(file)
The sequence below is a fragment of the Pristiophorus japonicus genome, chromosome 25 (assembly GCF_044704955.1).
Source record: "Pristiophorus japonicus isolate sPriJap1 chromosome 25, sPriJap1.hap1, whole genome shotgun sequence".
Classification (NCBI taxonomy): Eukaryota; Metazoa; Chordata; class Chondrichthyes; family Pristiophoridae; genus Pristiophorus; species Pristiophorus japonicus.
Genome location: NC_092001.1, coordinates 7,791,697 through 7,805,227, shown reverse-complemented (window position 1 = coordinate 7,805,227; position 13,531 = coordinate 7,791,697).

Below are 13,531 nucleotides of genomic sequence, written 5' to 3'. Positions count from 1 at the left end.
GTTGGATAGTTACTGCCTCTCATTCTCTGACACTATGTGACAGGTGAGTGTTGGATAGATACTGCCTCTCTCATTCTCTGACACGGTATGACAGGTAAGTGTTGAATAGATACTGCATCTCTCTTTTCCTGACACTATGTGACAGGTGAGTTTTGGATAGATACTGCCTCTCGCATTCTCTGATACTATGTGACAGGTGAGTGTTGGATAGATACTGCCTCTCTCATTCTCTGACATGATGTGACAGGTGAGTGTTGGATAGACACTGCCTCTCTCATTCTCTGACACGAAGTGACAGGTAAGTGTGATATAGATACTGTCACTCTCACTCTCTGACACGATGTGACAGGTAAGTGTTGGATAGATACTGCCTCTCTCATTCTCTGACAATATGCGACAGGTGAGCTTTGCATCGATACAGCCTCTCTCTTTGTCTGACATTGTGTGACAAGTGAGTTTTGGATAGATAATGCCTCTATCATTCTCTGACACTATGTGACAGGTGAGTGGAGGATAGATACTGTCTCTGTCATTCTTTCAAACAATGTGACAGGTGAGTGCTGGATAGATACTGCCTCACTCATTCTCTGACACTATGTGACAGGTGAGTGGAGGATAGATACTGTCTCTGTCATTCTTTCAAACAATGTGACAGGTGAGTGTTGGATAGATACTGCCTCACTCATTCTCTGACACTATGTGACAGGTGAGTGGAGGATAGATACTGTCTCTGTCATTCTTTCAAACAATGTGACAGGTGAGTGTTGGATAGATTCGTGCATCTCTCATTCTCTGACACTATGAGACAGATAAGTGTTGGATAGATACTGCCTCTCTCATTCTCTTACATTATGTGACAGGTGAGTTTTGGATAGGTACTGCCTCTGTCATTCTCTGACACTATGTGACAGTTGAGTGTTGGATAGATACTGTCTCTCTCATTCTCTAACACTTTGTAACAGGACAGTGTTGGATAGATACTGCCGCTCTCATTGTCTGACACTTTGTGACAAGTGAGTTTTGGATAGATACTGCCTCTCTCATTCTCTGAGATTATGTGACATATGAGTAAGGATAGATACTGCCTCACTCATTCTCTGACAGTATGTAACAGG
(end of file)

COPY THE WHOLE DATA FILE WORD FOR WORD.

The sequence below is a fragment of the Pristiophorus japonicus genome, chromosome 25 (assembly GCF_044704955.1).
Source record: "Pristiophorus japonicus isolate sPriJap1 chromosome 25, sPriJap1.hap1, whole genome shotgun sequence".
Classification (NCBI taxonomy): Eukaryota; Metazoa; Chordata; class Chondrichthyes; family Pristiophoridae; genus Pristiophorus; species Pristiophorus japonicus.
Genome location: NC_092001.1, coordinates 7,791,697 through 7,805,227, shown reverse-complemented (window position 1 = coordinate 7,805,227; position 13,531 = coordinate 7,791,697).

Below are 13,531 nucleotides of genomic sequence, written 5' to 3'. Positions count from 1 at the left end.
GTTGGATAGTTACTGCCTCTCATTCTCTGACACTATGTGACAGGTGAGTGTTGGATAGATACTGCCTCTCTCATTCTCTGACACGGTATGACAGGTAAGTGTTGAATAGATACTGCATCTCTCTTTTCCTGACACTATGTGACAGGTGAGTTTTGGATAGATACTGCCTCTCGCATTCTCTGATACTATGTGACAGGTGAGTGTTGGATAGATACTGCCTCTCTCATTCTCTGACATGATGTGACAGGTGAGTGTTGGATAGACACTGCCTCTCTCATTCTCTGACACGAAGTGACAGGTAAGTGTGATATAGATACTGTCACTCTCACTCTCTGACACGATGTGACAGGTAAGTGTTGGATAGATACTGCCTCTCTCATTCTCTGACAATATGCGACAGGTGAGCTTTGCATCGATACAGCCTCTCTCTTTGTCTGACATTGTGTGACAAGTGAGTTTTGGATAGATAATGCCTCTATCATTCTCTGACACTATGTGACAGGTGAGTGGAGGATAGATACTGTCTCTGTCATTCTTTCAAACAATGTGACAGGTGAGTGCTGGATAGATACTGCCTCACTCATTCTCTGACACTATGTGACAGGTGAGTGGAGGATAGATACTGTCTCTGTCATTCTTTCAAACAATGTGACAGGTGAGTGTTGGATAGATACTGCCTCACTCATTCTCTGACACTATGTGACAGGTGAGTGGAGGATAGATACTGTCTCTGTCATTCTTTCAAACAATGTGACAGGTGAGTGTTGGATAGATTCGTGCATCTCTCATTCTCTGACACTATGAGACAGATAAGTGTTGGATAGATACTGCCTCTCTCATTCTCTTACATTATGTGACAGGTGAGTTTTGGATAGGTACTGCCTCTGTCATTCTCTGACACTATGTGACAGTTGAGTGTTGGATAGATACTGTCTCTCTCATTCTCTAACACTTTGTAACAGGACAGTGTTGGATAGATACTGCCGCTCTCATTGTCTGACACTTTGTGACAAGTGAGTTTTGGATAGATACTGCCTCTCTCATTCTCTGAGATTATGTGACATATGAGTAAGGATAGATACTGCCTCACTCATTCTCTGACAGTATGTAACAGG